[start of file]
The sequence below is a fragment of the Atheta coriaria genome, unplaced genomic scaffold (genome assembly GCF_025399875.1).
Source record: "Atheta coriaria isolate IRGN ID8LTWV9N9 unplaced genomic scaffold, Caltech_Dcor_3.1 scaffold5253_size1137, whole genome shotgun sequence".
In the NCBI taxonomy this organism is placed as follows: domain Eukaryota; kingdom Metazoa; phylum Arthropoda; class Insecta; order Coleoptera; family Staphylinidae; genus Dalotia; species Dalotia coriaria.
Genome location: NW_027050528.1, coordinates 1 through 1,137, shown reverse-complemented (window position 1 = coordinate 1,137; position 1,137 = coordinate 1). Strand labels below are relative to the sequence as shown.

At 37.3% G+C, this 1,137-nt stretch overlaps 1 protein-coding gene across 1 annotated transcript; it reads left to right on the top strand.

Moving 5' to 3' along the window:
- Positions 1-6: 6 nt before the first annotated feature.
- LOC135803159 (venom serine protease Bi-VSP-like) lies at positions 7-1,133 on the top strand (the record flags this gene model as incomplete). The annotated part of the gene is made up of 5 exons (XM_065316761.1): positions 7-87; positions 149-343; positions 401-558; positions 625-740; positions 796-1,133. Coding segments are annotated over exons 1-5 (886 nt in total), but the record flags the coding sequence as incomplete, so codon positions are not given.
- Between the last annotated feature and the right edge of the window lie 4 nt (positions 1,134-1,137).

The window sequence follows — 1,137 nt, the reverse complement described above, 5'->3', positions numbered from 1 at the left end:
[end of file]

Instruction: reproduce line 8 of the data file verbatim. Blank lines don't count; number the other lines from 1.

- LOC135803159 (venom serine protease Bi-VSP-like) lies at positions 7-1,133 on the top strand (the record flags this gene model as incomplete). The annotated part of the gene is made up of 5 exons (XM_065316761.1): positions 7-87; positions 149-343; positions 401-558; positions 625-740; positions 796-1,133. Coding segments are annotated over exons 1-5 (886 nt in total), but the record flags the coding sequence as incomplete, so codon positions are not given.